NIST develops energy efficient cooling

Nov 18, 2005

A National Institute of Standards and Technology scientist has developed a way to improve energy efficiency in cooling large commercial buildings.

The method, if confirmed through experiments with full-scale chiller systems, could save as much as 1 percent of the 320 billion kilowatt hours of electricity now used annually to cool such buildings. That's an equivalent 920,000 barrels of oil each day, said Mark Kedzierski, the NIST mechanical engineer who developed the technique.

The advance builds on past NIST research designed to optimize mixtures of chiller refrigerants with lubricants. The researchers discovered that some lubricants, when injected in small amounts, can significantly enhance evaporator heat transfer, increasing the efficiency of chillers.

Studying the method more closely, they found the most efficient heat transfer occurred when the added oil's surface tension, viscosity, composition and chemical characteristics complemented those of the chiller's base lubricant.

The process is described online at the Prior Art Database, ip.com.

Copyright 2005 by United Press International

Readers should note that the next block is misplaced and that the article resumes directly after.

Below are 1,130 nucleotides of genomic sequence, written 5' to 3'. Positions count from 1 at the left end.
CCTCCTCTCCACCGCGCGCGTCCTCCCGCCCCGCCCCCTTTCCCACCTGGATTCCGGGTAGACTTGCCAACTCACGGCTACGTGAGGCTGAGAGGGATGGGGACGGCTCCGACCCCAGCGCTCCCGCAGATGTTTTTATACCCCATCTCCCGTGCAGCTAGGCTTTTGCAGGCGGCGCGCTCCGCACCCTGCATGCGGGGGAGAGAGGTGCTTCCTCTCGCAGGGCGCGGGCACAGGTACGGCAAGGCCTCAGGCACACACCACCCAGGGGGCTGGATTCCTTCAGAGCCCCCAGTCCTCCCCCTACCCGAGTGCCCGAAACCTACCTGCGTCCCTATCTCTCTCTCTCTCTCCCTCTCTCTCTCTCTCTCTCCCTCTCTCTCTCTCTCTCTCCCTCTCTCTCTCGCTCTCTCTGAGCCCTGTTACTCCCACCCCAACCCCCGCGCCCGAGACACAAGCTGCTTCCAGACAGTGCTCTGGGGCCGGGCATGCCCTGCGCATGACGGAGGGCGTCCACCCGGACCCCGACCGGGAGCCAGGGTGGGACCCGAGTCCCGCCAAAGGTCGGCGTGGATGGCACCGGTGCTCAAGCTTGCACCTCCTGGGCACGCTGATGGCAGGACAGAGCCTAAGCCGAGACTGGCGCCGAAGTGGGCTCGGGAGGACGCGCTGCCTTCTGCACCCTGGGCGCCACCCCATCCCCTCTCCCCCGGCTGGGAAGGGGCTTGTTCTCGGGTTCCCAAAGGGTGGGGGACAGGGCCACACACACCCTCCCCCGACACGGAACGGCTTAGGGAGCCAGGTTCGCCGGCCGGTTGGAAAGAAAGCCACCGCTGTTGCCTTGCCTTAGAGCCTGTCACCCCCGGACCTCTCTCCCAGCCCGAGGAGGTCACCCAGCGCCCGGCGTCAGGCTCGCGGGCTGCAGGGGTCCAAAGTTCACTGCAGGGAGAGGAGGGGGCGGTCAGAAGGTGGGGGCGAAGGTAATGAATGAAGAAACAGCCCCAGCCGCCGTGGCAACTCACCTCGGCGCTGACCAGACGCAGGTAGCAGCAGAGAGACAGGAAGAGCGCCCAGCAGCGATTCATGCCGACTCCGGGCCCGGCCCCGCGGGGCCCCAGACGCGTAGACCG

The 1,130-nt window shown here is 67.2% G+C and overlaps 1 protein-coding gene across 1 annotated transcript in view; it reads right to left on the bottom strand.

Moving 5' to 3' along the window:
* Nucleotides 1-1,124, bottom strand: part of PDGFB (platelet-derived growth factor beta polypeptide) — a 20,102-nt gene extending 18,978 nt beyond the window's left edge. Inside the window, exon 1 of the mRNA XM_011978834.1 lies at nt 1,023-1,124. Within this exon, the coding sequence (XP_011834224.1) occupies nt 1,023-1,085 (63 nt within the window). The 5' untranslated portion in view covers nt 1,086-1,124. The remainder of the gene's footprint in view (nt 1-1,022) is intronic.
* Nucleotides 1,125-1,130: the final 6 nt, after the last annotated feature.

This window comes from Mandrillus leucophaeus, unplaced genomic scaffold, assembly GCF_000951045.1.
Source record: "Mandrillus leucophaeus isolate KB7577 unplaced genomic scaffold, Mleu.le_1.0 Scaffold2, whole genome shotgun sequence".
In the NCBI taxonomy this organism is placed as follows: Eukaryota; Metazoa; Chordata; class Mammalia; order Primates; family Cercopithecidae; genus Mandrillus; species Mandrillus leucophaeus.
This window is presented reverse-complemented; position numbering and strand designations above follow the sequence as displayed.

Explore further: Ancient clay seals may shed light on biblical era

add to favorites email to friend print save as pdf

Related Stories

Nanoparticle Research Points to Energy Savings

Jul 23, 2008

(PhysOrg.com) -- Adding just the right dash of nanoparticles to standard mixes of lubricants and refrigerants could yield the equivalent of an energy-saving chill pill for factories, hospitals, ships, and ...

Recommended for you

Ancient clay seals may shed light on biblical era

8 hours ago

Impressions from ancient clay seals found at a small site in Israel east of Gaza are signs of government in an area thought to be entirely rural during the 10th century B.C., says Mississippi State University archaeologist ...

Digging up the 'Spanish Vikings'

Dec 19, 2014

The fearsome reputation of the Vikings has made them the subject of countless exhibitions, books and films - however, surprisingly little is known about their more southerly exploits in Spain.

User comments : 0

Please sign in to add a comment. Registration is free, and takes less than a minute. Read more

Click here to reset your password.
Sign in to get notified via email when new comments are made.